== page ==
I’ve been teaching university level English since 2009, and I’ve been teaching online for almost a year. Despite several universities claiming to re-open in the fall, I cannot help but predicta spike in web-based course registrations. Ultimately, I believe students are apprehensive about on-campus courses because there’s no guarantee that we won’t experience a second — and potentially more damaging — wave of COVID-19.
Now seems like a great time to share some of my top tips not only for delivering and facilitating online courses, but managing your time as you teach, too. Welcome to “#ThreeThingsThursday: Mrs. Poullas, M.A.” edition.
Tip 1: Set work hours. Yes, totally necessary! Just because you can work anywhere doesn’t mean you should work anytime. Big difference. Block out a chunk of your day to answer email, comment on discussion posts, make lesson plans, grade, etc. If you don’t “have anything to do” that day, do SOMETHING because these small, seemingly “extra” tasks can truly help you streamline and refine your courses for future. Here are some of my favorite “busy work” tasks during downtime in the semester:
- Copy/paste general course announcements into a Google Doc for easy distribution in future semesters (think introductory, reminder, and how-to announcements that can easily become templates).
- Review assignment prompts and guidelines to identify any information that might be confusing or could be further clarified.
- Review some student work and tell your students you notice positive, upward trends in their writing skill development.
- Circle back through discussion posts and see if you can add any commentary or participate further.
- Check out your email and search for student questions about assignments, policies, and procedures, and make an FAQ document to send in your introductory email next semester. You can see my living document HERE: https://docs.google.com/document/d/1phXE1JP_FFvFij3ItFWEGldbekgQcvso4I576rpFzc8/edit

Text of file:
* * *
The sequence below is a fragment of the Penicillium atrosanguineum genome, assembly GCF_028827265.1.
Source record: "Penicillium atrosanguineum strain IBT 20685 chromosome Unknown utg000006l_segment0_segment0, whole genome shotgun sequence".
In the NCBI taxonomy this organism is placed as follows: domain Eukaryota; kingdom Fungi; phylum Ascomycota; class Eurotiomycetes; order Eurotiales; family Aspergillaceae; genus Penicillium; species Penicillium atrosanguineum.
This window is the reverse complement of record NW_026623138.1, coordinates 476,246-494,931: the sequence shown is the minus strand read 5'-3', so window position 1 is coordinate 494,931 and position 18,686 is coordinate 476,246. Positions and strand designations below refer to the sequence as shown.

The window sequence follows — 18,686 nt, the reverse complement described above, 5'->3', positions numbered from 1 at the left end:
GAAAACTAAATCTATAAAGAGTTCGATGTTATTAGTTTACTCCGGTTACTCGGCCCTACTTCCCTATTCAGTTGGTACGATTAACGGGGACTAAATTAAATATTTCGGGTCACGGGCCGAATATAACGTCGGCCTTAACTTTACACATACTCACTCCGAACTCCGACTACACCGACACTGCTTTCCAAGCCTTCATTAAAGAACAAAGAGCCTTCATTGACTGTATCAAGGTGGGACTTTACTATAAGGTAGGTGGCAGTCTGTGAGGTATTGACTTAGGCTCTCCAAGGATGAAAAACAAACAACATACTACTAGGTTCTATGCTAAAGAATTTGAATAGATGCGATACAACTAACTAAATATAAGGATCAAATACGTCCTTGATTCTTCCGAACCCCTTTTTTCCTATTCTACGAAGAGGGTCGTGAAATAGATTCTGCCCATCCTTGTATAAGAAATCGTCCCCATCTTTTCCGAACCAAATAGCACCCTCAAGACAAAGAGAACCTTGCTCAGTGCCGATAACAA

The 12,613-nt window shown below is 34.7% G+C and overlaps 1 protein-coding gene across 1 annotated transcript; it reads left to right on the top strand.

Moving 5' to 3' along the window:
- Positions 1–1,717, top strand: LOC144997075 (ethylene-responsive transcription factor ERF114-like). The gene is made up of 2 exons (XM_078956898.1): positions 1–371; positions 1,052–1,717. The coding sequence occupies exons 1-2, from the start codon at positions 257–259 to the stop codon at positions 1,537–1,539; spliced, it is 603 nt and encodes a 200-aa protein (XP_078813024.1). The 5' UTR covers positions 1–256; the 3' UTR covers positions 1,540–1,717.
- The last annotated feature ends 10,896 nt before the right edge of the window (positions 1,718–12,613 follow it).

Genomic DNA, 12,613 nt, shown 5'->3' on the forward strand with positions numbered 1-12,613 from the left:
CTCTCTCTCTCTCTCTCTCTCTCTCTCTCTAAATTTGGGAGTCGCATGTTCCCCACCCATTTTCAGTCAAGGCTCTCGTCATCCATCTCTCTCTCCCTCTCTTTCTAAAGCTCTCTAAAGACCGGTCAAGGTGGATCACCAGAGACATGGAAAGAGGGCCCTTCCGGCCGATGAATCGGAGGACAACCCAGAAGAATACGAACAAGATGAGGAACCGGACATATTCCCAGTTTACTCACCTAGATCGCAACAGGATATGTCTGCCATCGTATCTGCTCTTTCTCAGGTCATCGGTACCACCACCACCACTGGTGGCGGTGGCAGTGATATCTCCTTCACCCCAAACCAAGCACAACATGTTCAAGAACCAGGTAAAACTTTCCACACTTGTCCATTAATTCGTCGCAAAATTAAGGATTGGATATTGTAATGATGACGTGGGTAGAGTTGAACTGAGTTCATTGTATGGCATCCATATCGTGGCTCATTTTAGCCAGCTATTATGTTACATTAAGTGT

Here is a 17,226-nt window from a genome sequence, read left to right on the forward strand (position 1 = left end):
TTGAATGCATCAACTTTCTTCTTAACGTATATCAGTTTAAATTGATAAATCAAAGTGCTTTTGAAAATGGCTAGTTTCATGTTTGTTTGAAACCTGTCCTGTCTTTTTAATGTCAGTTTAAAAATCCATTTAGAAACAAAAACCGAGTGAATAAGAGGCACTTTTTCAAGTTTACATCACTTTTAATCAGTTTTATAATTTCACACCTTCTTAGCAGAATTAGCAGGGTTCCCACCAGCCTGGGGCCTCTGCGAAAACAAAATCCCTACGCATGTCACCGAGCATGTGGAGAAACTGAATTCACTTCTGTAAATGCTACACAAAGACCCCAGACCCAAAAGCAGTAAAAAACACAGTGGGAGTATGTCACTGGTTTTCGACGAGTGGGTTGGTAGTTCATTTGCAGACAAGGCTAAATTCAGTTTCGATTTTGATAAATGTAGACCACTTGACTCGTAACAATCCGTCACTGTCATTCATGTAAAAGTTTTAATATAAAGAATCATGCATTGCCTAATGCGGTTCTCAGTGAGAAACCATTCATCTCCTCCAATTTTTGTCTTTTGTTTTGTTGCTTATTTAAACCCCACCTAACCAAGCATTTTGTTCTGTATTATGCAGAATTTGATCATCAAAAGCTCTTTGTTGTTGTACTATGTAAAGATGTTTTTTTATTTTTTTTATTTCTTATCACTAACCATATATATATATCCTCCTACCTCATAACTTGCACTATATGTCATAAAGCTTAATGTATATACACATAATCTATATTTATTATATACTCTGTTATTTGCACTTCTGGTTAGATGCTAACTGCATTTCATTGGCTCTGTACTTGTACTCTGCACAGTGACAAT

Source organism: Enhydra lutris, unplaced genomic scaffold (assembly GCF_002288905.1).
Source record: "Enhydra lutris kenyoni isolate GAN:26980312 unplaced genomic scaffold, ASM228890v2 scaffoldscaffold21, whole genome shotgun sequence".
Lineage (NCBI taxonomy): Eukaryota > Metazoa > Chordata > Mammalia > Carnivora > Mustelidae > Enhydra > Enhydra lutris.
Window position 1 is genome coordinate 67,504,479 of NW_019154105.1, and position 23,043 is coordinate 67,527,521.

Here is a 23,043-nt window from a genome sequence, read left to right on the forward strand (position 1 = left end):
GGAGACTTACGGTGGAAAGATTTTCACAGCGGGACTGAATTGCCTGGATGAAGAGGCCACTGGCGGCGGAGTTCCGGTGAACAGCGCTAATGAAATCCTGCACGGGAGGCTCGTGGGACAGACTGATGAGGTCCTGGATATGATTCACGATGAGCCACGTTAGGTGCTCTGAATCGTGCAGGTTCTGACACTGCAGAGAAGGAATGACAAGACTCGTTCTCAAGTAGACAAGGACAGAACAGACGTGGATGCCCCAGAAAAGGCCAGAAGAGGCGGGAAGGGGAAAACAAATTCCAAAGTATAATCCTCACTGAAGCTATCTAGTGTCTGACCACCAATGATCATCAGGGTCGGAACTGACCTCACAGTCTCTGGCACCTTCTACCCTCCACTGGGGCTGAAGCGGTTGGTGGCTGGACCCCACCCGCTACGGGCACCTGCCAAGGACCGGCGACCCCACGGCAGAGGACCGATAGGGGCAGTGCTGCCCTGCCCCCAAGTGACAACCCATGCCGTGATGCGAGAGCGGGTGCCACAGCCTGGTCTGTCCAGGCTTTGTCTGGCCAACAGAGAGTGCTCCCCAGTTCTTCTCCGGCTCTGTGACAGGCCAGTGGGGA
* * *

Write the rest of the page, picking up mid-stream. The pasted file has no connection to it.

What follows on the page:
- Look ahead to future lessons and assignments to see if you can add any supplementary materials to aid in student understanding (think YouTube videos — YouTube is a goldmine for teachers, and it helps our students who learn best by listening/viewing!).
Tip 2: Do not read email unless you can answer it right then. This is how student correspondence gets lost in your inbox. Push notifications are great, but don’t read the email on your phone unless you can answer it on your phone RIGHT then. Reading it and “answering later” is not a good idea, and I can attest to that because there have been times that many students forward me an email they sent me the week prior (oops…). Since adopting the “read it now, reply to it now” practice, we are all happier and less frustrated.
To add: Students do not need a response within 5 minutes. Sure, they would like that, but you are not obligated to email your students back immediately. I aim to respond within 12-24 hours, and I fully disclose that 1) I go to bed earlier than 8 pm sometimes; and 2) the time to email me with urgent questions about an assignment is not at 11 pm which is 59 minutes before it’s due. You do not need to overwhelm yourself responding to student emails immediately. Oh, and do not read email in bed from your phone if you can avoid it — your bed is your happy place!
Tip 3: Humanize yourself. Participate in discussions; post photos of your dog; have real conversations that are person-to-person rather than teacher-to-student. This is even more necessary today than ever with how much we continue to be isolated. At the start of every semester, I kick off the the first discussion post with a picture of my dog. Puppies are, without a doubt, the great equalizer! My students love getting a glimpse of Miles, and sometimes, they reply with a picture of their dog.
It’s also helpful to empathize with your students when they complain about writing. A lot of students aren’t fond of writing, and the composition sequence is typically nothing more than a set of required general education requirements. When my students tell me they like writing but don’t care for the APA style requirements, I empathize instead of giving them some kind of canned response such as, “Well, it’s just part of the course!” APA has some funky, weird rules — some of which go against the rules we’ve learned the govern grammar and style (don’t you dare capitalize the title of journal articles on your references page unless it’s the first word of a title or subtitle!). You don’t have to be negative, but you can absolutely empathize that certain aspects of our language, grammatical constructions, and different stylistic requirements are downright wonky and confusing.
If you’re scheduled to teach online, fear not! You’ll be a pro before you know it. Feel free to reach out and talk teaching by filling out the form below!